Colombia’s rebel group FARC on Sunday praised President Juan Manuel Santos’ move to suspend air strikes on guerrilla targets in an attempt to deescalate the ongoing armed conflict. The conservative opposition in Congress rejected the initiative.
Santos announced on Saturday that he had ordered the military to suspend air strikes on rebel camps less than a week after the FARC’s second unilateral and indefinite ceasefire this year came into force.
Both initiatives are a response to the United Nations and international sponsor countries of ongoing peace talks, who all had called for “urgent” measures to deescalate the violence that caused a drop in public support of the talks and confidence the nearly three-year talks would come to a good end.
The foreign officials had convinced the warring parties to begin taking the necessary steps towards a bilateral ceasefire while negotiators struggle to come to agreement on the final points on the agenda on the peace talks: Victims and End of Conflict.
FARC negotiator “Rodrigo Granda” told RCN Radio that the government’s suspension of air strikes “is good news for the country.”
Granda’s fellow guerrilla leader, “Pastor Alape,” took to Twitter to praise the government reciprocation as “the first important step of the government to deescalate” violence that killed dozens of soldiers, policeman and guerrillas in the two months after a previous suspension was lifted.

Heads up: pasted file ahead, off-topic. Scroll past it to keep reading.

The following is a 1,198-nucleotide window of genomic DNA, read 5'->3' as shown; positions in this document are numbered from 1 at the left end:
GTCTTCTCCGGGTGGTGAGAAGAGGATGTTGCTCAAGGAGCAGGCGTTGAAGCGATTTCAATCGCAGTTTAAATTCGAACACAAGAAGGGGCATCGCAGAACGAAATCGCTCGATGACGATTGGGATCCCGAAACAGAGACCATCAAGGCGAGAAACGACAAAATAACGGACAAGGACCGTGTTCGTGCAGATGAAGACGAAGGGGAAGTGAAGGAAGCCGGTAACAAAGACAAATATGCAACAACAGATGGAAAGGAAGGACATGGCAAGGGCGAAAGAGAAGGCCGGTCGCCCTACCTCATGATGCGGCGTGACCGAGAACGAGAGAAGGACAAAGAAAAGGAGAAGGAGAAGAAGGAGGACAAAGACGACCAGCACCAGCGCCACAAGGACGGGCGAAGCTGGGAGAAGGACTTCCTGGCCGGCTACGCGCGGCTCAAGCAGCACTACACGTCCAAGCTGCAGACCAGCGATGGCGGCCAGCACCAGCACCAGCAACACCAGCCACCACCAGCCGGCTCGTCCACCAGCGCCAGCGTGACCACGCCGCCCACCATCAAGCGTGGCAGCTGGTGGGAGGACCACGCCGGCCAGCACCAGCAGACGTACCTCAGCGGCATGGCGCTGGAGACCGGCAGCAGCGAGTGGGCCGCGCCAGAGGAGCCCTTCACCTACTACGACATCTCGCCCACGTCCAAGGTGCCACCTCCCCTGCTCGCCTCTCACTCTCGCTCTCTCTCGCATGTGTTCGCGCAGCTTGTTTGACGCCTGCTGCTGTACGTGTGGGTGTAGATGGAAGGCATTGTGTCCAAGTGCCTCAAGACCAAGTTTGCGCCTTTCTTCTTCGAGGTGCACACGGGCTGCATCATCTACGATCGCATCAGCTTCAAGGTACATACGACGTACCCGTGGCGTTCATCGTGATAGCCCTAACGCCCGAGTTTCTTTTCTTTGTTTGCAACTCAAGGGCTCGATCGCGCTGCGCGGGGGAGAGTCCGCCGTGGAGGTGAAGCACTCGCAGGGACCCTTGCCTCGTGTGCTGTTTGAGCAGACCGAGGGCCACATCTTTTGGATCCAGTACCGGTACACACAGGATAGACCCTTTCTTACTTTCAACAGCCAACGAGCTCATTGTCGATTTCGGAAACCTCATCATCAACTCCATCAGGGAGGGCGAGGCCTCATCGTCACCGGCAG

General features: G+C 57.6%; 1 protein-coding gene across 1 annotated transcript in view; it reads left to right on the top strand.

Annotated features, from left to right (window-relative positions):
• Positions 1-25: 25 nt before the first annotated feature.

Santos had already suspended air strikes in March, but resumed them five weeks later after a FARC unit in the southwest of the country killed 11 soldiers in a surprise attack, breaching their previous ceasefire.
With the latest move, the armed conflict is now back where it was at the end of March when the rebels were still upholding their first ceasefire of the year and Santos had not yet resumed air strikes.
But with the state of the conflict back at where it was four months ago, Colombia’s conservative opposition in Congress resumed its criticism on the attempts to reduce violence, stressing that the absence of air support puts soldiers on the ground in danger and is thus unconstitutional.
The opposition, led by hard-line former President Alvaro Uribe, has been a consistent and fierce opponent of the talks.
“What you in fact have is an unconstitutional bilateral ceasefire that puts the armed forces and the security of the republic in the hands of terrorism,” Uribe told press on Sunday.
Uribe, who led a military offensive against the FARC between 2002 and 2010, has demanded the FARC agree to a unilateral ceasefire and concentrate their forces in one place, preventing rebel units to continue carry out extortion practices and drug trafficking operations.
In spite of significant public support, the former president has a minority in Congress and has been put at the fringe of the political debate on the peace talks that have been ongoing since November 2012.